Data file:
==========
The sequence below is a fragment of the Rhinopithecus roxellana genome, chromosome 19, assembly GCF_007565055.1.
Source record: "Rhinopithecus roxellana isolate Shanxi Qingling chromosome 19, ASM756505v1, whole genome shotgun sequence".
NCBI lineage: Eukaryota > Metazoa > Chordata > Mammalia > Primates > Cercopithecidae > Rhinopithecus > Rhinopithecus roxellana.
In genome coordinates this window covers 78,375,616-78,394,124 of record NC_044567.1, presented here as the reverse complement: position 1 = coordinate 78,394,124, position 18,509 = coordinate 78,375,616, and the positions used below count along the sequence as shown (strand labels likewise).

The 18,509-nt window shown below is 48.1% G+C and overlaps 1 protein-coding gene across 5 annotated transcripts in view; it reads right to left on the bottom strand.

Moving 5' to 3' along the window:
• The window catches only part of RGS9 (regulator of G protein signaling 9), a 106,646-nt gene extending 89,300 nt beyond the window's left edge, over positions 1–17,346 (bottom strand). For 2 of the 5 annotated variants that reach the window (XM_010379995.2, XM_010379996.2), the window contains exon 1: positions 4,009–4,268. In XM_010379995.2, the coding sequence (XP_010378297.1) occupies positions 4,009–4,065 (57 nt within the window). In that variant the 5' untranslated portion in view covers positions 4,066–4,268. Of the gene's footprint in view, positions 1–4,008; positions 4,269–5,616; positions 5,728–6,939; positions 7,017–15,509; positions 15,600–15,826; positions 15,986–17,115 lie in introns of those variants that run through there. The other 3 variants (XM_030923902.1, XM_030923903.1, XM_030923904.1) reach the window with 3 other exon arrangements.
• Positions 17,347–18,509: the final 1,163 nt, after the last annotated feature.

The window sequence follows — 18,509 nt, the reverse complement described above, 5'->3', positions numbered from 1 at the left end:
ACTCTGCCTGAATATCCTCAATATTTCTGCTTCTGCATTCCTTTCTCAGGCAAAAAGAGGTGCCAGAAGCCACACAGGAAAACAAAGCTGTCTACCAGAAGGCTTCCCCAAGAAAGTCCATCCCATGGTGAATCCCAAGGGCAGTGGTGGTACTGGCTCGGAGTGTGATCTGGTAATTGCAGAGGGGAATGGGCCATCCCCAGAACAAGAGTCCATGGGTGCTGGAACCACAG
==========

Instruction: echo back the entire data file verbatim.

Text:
The sequence below is a fragment of the Rhinopithecus roxellana genome, chromosome 19, assembly GCF_007565055.1.
Source record: "Rhinopithecus roxellana isolate Shanxi Qingling chromosome 19, ASM756505v1, whole genome shotgun sequence".
NCBI lineage: Eukaryota > Metazoa > Chordata > Mammalia > Primates > Cercopithecidae > Rhinopithecus > Rhinopithecus roxellana.
In genome coordinates this window covers 78,375,616-78,394,124 of record NC_044567.1, presented here as the reverse complement: position 1 = coordinate 78,394,124, position 18,509 = coordinate 78,375,616, and the positions used below count along the sequence as shown (strand labels likewise).

The 18,509-nt window shown below is 48.1% G+C and overlaps 1 protein-coding gene across 5 annotated transcripts in view; it reads right to left on the bottom strand.

Moving 5' to 3' along the window:
• The window catches only part of RGS9 (regulator of G protein signaling 9), a 106,646-nt gene extending 89,300 nt beyond the window's left edge, over positions 1–17,346 (bottom strand). For 2 of the 5 annotated variants that reach the window (XM_010379995.2, XM_010379996.2), the window contains exon 1: positions 4,009–4,268. In XM_010379995.2, the coding sequence (XP_010378297.1) occupies positions 4,009–4,065 (57 nt within the window). In that variant the 5' untranslated portion in view covers positions 4,066–4,268. Of the gene's footprint in view, positions 1–4,008; positions 4,269–5,616; positions 5,728–6,939; positions 7,017–15,509; positions 15,600–15,826; positions 15,986–17,115 lie in introns of those variants that run through there. The other 3 variants (XM_030923902.1, XM_030923903.1, XM_030923904.1) reach the window with 3 other exon arrangements.
• Positions 17,347–18,509: the final 1,163 nt, after the last annotated feature.

The window sequence follows — 18,509 nt, the reverse complement described above, 5'->3', positions numbered from 1 at the left end:
ACTCTGCCTGAATATCCTCAATATTTCTGCTTCTGCATTCCTTTCTCAGGCAAAAAGAGGTGCCAGAAGCCACACAGGAAAACAAAGCTGTCTACCAGAAGGCTTCCCCAAGAAAGTCCATCCCATGGTGAATCCCAAGGGCAGTGGTGGTACTGGCTCGGAGTGTGATCTGGTAATTGCAGAGGGGAATGGGCCATCCCCAGAACAAGAGTCCATGGGTGCTGGAACCACAG